Here’s what people think about Uber’s self-driving car test

uber self driving

The future is now, with Uber Technologies, Inc.’s delayed self-driving car trial finally getting under way in Pittsburgh Wednesday.

Despite previous reports that the trial would include a fleet of modified Volvo XC90 sport-utility vehicles, Uber instead went with a fleet of modified Ford Fusions that were outfitted with an array of cameras, lasers, radar and GPS to guide the vehicle.

According to The Post-Gazette, initially the availability of the self-driving vehicles will be limited to a well-defined area in Pittsburgh where Uber drivers and technicians have been testing the vehicles for some 18 months. Only a “handful” of the self-driving vehicles will be available.

While the vehicles themselves are self-driving, Uber will be providing what they call a “safety driver” with each car “to make sure the ride goes smoothly,” or more realistically to take over the driving should the system at any time fail. Next to the Uber driver is an engineer who monitors the car at all times.

“This pilot is a big step forward,” Uber said in a blog post. “Real-world testing is critical to the success of this technology. And creating a viable alternative to individual car ownership is important to the future of cities.”


Uber invited the media to trial the service on Monday and Tuesday prior to its official launch and the reviews were mostly positive, with some reservations.

Andrew Hawkins at The Verge described the experience as being one where he could “drink in all the splendor of the day without distraction because I wasn’t actually driving the car” before noting that “Uber’s self-driving car was equal parts thrilling and mundane.” Perhaps the most interesting part of the review is the description of an issue arising where a driver waved to let the vehicle pass but the Uber vehicle couldn’t understand a human gesture.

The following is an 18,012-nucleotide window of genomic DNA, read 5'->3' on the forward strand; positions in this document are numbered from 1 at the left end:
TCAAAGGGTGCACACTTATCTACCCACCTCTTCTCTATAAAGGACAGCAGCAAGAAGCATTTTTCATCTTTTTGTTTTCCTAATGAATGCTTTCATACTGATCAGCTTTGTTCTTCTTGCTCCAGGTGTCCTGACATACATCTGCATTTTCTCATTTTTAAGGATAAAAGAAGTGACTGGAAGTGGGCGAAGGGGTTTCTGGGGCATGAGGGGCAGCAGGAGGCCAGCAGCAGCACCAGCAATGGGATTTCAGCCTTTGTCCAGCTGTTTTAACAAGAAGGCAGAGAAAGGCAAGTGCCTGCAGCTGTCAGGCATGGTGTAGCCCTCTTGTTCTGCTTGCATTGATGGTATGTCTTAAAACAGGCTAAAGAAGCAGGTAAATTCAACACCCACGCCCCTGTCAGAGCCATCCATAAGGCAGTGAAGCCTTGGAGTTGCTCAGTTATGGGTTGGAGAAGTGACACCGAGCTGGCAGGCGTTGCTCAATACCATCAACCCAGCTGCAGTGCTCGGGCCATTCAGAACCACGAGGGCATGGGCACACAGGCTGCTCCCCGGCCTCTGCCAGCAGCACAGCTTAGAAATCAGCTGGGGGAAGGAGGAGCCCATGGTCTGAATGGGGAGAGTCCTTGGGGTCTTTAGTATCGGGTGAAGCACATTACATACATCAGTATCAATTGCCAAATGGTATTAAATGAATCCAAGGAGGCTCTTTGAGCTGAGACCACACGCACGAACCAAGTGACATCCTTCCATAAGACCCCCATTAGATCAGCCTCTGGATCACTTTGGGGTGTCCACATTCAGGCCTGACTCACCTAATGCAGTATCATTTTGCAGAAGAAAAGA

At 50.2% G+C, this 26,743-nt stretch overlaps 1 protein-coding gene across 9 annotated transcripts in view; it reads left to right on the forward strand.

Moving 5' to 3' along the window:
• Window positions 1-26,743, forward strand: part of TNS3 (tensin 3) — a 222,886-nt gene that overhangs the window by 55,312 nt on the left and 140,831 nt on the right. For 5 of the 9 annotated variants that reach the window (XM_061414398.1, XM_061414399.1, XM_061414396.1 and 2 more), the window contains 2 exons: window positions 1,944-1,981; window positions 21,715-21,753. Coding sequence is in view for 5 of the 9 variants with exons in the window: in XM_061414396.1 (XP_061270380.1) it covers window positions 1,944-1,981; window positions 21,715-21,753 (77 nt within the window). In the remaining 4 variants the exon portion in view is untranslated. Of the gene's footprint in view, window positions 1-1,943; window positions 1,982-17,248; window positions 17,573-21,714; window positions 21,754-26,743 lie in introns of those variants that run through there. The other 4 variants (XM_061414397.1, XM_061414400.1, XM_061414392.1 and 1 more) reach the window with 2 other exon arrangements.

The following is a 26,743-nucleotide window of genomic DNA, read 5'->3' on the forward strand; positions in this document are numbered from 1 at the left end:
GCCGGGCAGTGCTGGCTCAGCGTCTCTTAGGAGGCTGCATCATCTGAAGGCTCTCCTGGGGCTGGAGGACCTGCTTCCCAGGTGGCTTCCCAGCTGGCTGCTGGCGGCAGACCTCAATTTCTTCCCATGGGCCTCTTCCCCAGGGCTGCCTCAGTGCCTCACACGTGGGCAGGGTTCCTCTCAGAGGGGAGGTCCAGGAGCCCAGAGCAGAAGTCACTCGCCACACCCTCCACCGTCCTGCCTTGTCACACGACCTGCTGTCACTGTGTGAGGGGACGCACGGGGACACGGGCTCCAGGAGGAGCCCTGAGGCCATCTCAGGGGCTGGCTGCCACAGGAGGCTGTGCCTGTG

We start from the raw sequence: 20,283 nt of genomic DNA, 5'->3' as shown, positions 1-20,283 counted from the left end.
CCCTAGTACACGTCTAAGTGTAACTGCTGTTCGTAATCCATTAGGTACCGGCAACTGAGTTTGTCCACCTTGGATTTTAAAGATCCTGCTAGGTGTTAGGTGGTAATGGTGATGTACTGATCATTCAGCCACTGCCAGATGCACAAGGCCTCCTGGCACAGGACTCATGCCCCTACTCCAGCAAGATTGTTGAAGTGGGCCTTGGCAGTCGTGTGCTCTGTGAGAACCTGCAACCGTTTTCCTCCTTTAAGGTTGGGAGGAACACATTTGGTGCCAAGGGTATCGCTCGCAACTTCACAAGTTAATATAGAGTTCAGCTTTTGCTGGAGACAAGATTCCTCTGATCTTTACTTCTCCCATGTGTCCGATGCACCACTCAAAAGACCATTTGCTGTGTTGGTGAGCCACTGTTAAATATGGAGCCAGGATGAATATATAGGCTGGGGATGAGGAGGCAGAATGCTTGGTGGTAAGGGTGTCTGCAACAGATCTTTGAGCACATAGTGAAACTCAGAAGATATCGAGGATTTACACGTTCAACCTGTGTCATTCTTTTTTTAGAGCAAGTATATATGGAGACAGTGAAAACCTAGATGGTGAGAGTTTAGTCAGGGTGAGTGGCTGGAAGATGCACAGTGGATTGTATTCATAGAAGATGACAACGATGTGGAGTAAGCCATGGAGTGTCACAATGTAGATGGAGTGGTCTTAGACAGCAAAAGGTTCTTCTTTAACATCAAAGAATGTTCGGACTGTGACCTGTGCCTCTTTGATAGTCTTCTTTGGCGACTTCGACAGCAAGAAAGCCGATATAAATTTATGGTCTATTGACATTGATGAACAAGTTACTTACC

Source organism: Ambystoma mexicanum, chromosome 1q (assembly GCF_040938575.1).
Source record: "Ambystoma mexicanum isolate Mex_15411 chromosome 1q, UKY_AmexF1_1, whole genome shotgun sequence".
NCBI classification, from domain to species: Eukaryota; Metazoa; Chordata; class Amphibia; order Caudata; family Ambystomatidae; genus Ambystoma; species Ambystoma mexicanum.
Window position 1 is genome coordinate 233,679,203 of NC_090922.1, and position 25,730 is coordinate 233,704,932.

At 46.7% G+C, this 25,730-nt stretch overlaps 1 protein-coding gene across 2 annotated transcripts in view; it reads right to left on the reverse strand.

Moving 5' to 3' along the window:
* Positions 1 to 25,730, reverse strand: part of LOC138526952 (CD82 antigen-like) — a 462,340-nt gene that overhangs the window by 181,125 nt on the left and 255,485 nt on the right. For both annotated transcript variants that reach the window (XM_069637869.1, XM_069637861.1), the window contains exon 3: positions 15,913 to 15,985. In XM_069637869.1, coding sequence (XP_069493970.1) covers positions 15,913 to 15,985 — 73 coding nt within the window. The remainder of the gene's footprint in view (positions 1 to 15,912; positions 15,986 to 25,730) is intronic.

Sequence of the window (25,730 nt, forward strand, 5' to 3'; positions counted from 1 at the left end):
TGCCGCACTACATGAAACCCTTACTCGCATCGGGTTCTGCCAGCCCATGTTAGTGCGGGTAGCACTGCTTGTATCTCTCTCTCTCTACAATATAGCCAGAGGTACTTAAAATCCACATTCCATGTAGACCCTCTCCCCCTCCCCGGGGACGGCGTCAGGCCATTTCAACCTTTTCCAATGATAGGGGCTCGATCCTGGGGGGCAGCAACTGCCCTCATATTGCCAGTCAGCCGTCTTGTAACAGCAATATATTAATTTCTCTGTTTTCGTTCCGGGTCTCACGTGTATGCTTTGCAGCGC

Tracey Lien from The Los Angeles Times described the experience as being so smooth she “got bored and started admiring the view out the window instead.”

Danielle Muoio at Business Insider was also positive, noting that “it’s truly incredible watching a car do everything from handling left turns at intersections to climbing up hills with ease without any input from the driver.”

ABC News took the path of interviewing someone who had tried the service, a 27-year-old bartender by the name of Taylor Pollier who said that “the Fusion ‘felt sharp,’ and the 15-minute ride to his bartending job went smoothly and felt ‘like taking an Uber any other day.'”

Mike Isaac at The New York Times described how the “safety driver” had to take over control of the vehicle on a number of occasions:

During my ride, most of which I spent as a passenger in [the cars] back seat, my safety engineer proved his worth. At various moments, he had to take over the wheel and turn through intersections where locals are known to speed. When a truck driver backed out into the road illegally, he put his foot on the brake, immediately taking control of the car.

Liz Reid at NPR gave probably the best review, noting:

The ride feels pretty much like a ride in any other car — with an extremely cautious driver. We go maybe one or two miles an hour over the speed limit. Turns in particular feel painfully slow.

Overall this is new technology and there are always going to be issues, particularly given that humans — in this case, other drivers — can be unpredictable.

Unfortunately for those wanting to hail a self-driving Uber ride, there’s no set way to do so. The cars are being randomly assigned to frequent passengers who have agreed to participate in the program.